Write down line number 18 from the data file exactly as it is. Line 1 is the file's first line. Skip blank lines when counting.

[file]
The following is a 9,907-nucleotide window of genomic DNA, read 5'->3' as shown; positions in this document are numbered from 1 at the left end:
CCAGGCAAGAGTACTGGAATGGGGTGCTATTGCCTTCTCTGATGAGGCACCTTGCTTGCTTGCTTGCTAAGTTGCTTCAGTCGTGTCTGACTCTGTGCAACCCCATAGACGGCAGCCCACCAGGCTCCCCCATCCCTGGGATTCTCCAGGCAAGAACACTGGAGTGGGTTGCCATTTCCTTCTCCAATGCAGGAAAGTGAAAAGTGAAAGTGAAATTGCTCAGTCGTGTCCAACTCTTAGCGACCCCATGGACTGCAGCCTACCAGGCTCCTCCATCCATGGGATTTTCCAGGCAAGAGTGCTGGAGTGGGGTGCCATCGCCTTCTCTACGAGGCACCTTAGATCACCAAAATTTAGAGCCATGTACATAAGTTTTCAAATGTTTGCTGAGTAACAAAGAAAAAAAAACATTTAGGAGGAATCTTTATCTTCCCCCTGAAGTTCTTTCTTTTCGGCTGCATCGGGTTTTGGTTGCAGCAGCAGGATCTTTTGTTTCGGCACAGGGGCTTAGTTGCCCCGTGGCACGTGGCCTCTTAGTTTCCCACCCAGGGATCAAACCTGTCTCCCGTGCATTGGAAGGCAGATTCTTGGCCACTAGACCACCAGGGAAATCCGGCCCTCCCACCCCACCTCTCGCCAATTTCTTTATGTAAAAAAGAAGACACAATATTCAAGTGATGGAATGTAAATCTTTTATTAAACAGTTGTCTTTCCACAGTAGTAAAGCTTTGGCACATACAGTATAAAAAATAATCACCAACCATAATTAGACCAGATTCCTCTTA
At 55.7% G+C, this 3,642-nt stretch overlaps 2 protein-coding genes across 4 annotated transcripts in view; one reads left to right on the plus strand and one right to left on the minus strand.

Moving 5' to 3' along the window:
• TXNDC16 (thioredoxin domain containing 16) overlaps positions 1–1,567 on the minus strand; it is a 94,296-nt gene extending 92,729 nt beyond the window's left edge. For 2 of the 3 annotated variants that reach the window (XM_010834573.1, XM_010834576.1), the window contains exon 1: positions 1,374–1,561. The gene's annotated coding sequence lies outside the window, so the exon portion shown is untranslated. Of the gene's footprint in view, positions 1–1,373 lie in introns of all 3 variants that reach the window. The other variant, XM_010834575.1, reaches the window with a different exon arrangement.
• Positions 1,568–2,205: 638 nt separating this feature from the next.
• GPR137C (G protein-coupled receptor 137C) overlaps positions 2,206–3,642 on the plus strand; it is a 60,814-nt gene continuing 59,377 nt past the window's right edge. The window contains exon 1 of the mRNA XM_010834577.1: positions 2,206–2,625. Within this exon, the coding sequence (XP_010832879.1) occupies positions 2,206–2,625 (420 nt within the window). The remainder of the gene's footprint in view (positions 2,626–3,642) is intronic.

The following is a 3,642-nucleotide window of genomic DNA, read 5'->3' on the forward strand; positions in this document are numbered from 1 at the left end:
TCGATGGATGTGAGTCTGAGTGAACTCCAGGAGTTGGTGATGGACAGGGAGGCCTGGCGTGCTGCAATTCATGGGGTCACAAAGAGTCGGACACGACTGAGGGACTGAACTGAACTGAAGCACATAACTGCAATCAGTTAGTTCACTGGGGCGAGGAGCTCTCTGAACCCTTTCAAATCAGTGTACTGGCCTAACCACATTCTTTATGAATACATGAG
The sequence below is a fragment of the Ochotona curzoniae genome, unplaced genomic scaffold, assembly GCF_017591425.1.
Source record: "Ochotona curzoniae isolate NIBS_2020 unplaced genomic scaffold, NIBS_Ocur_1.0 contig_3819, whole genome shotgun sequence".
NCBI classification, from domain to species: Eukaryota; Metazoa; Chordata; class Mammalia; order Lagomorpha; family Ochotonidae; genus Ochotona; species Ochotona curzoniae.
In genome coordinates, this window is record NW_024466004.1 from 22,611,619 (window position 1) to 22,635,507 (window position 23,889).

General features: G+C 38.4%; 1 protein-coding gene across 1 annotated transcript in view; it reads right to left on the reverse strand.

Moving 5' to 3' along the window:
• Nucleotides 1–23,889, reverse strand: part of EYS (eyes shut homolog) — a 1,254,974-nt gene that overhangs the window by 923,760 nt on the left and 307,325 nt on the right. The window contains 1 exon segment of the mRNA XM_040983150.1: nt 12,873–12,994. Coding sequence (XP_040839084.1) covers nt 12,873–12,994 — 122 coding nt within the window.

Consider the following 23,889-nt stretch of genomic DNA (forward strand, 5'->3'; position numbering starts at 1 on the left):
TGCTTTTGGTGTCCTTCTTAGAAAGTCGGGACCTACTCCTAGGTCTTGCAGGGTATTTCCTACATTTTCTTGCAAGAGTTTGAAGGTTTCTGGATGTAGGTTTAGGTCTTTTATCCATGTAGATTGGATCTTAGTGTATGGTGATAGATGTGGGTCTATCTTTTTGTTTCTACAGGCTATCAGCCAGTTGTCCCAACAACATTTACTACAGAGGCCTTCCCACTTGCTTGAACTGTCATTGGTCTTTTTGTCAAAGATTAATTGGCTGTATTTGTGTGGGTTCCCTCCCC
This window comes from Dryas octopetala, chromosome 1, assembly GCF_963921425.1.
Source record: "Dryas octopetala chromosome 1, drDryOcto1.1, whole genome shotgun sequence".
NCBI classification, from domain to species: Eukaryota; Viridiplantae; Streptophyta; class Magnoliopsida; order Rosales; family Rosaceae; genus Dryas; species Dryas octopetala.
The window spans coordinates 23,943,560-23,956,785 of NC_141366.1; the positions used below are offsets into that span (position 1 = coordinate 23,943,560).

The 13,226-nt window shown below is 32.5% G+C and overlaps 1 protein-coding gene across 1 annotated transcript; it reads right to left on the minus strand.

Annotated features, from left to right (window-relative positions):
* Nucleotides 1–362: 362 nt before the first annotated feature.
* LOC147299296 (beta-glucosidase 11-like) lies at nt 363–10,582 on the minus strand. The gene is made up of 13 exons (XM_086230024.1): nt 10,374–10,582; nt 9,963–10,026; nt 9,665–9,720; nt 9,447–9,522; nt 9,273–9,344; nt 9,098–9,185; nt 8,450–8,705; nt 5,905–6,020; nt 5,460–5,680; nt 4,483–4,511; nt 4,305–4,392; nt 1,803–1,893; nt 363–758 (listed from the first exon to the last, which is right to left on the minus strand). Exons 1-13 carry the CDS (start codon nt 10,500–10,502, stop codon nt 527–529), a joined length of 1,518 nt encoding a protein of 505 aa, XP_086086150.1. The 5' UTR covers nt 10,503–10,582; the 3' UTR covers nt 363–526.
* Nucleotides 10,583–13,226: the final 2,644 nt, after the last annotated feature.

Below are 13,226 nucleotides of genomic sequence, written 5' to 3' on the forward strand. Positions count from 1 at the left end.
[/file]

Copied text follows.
TGCTTTTGGTGTCCTTCTTAGAAAGTCGGGACCTACTCCTAGGTCTTGCAGGGTATTTCCTACATTTTCTTGCAAGAGTTTGAAGGTTTCTGGATGTAGGTTTAGGTCTTTTATCCATGTAGATTGGATCTTAGTGTATGGTGATAGATGTGGGTCTATCTTTTTGTTTCTACAGGCTATCAGCCAGTTGTCCCAACAACATTTACTACAGAGGCCTTCCCACTTGCTTGAACTGTCATTGGTCTTTTTGTCAAAGATTAATTGGCTGTATTTGTGTGGGTTCCCTCCCC